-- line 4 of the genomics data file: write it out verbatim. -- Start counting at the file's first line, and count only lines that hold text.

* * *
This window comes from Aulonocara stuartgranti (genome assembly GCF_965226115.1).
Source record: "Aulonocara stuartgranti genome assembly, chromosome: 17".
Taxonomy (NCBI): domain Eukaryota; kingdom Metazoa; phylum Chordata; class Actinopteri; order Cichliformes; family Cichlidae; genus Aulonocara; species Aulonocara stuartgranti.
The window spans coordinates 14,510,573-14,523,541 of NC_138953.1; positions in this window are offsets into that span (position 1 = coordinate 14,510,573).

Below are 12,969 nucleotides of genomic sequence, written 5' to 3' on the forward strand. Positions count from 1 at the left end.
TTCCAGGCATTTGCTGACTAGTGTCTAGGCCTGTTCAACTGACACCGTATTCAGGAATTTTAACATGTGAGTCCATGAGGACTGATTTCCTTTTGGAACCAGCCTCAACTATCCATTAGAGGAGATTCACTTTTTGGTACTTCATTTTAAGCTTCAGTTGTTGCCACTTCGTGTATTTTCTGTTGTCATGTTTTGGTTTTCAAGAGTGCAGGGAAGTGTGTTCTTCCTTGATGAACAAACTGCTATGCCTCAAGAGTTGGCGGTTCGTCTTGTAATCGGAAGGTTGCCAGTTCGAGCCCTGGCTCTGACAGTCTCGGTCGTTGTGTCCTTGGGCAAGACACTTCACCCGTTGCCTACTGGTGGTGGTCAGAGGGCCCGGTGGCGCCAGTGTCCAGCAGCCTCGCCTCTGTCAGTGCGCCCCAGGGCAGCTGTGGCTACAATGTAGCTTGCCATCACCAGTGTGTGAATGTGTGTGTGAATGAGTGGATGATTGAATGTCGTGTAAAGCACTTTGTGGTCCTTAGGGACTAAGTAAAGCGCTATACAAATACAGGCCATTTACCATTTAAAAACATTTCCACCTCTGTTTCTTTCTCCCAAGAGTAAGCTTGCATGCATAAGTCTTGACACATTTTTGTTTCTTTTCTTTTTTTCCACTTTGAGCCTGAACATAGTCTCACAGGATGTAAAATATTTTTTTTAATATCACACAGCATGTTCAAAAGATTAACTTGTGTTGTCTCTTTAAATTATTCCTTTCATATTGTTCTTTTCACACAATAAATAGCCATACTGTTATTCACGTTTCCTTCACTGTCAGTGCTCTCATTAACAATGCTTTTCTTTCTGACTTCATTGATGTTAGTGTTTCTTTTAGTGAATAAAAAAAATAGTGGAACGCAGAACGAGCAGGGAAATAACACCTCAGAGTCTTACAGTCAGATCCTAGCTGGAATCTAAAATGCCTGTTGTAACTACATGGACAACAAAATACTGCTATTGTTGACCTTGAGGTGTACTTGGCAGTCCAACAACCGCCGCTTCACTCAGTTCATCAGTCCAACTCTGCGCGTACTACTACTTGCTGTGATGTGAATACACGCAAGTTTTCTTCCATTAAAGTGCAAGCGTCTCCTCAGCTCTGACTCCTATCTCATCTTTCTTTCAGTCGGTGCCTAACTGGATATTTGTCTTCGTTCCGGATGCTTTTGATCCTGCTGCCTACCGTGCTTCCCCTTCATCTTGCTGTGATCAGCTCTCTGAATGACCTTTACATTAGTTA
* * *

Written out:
The window spans coordinates 14,510,573-14,523,541 of NC_138953.1; positions in this window are offsets into that span (position 1 = coordinate 14,510,573).